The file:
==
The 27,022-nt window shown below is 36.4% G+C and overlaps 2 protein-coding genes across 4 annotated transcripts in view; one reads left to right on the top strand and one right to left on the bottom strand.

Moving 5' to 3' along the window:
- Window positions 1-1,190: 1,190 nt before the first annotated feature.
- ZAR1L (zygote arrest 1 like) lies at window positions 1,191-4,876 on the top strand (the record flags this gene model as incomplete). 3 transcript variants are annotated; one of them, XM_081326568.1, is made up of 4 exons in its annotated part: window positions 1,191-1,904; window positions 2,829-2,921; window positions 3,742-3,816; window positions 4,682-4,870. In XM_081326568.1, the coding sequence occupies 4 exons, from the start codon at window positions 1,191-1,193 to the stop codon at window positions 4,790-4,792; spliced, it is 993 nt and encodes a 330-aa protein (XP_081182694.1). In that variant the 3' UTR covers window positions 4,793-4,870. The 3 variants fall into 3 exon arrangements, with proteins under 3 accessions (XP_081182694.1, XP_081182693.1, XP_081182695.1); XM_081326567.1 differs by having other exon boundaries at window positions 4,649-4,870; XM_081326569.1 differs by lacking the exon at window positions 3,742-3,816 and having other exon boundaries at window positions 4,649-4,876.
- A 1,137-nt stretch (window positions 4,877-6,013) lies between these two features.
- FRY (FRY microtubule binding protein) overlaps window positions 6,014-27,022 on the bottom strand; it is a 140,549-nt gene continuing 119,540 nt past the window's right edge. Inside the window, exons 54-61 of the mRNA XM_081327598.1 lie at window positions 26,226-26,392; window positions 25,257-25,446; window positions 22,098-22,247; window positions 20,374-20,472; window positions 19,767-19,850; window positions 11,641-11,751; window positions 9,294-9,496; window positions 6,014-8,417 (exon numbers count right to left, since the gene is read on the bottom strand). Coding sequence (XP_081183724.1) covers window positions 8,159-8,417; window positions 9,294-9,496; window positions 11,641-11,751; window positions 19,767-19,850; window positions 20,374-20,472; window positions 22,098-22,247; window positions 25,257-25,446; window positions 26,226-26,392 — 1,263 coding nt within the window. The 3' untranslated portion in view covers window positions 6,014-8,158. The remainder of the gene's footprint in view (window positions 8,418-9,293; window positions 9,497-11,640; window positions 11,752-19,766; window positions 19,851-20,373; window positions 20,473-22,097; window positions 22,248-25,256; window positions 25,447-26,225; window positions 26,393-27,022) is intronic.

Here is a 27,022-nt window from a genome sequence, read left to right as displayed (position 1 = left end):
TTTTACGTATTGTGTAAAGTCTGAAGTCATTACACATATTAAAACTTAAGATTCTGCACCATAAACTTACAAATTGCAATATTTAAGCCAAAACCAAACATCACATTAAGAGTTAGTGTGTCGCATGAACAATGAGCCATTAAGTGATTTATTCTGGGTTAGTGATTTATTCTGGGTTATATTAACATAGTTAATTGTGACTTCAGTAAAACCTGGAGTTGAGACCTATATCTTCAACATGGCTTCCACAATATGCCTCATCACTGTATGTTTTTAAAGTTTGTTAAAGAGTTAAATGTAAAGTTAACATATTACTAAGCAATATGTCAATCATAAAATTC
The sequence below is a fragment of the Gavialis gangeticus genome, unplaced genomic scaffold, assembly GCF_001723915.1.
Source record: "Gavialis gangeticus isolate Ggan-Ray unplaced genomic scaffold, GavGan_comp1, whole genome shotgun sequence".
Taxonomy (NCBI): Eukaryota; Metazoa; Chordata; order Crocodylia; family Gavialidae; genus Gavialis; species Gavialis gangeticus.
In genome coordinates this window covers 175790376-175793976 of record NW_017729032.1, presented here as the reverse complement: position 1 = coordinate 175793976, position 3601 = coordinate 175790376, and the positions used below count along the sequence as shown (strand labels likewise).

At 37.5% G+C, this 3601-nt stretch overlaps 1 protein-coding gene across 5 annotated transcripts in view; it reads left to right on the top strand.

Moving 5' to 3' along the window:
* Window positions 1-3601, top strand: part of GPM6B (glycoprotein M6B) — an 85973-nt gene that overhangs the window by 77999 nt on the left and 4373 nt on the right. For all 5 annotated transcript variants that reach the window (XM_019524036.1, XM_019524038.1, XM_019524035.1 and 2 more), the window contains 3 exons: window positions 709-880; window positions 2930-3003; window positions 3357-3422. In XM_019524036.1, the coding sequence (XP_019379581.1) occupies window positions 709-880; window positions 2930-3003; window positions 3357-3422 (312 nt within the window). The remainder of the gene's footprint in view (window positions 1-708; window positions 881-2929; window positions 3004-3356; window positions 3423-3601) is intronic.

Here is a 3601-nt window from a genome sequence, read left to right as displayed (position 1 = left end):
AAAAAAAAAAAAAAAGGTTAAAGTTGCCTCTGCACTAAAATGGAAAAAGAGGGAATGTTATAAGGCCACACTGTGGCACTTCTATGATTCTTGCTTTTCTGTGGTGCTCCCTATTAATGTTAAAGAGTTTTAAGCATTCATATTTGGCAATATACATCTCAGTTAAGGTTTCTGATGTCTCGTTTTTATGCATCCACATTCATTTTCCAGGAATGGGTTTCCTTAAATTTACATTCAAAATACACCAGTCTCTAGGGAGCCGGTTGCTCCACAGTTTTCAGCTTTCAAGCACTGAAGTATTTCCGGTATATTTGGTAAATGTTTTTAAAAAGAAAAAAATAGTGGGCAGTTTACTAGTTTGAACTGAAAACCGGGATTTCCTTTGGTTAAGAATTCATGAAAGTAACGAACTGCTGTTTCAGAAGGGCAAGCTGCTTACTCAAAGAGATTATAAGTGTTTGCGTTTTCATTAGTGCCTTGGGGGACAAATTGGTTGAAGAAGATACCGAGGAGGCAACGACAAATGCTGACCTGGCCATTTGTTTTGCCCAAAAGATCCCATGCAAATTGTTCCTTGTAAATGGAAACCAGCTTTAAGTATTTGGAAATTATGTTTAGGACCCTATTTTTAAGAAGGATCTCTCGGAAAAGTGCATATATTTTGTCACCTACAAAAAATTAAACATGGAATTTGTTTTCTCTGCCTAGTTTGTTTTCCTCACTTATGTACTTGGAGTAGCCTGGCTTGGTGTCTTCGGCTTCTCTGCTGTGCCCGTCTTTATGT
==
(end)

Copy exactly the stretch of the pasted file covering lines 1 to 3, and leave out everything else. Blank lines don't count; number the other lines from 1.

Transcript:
The 27,022-nt window shown below is 36.4% G+C and overlaps 2 protein-coding genes across 4 annotated transcripts in view; one reads left to right on the top strand and one right to left on the bottom strand.

Moving 5' to 3' along the window:
- Window positions 1-1,190: 1,190 nt before the first annotated feature.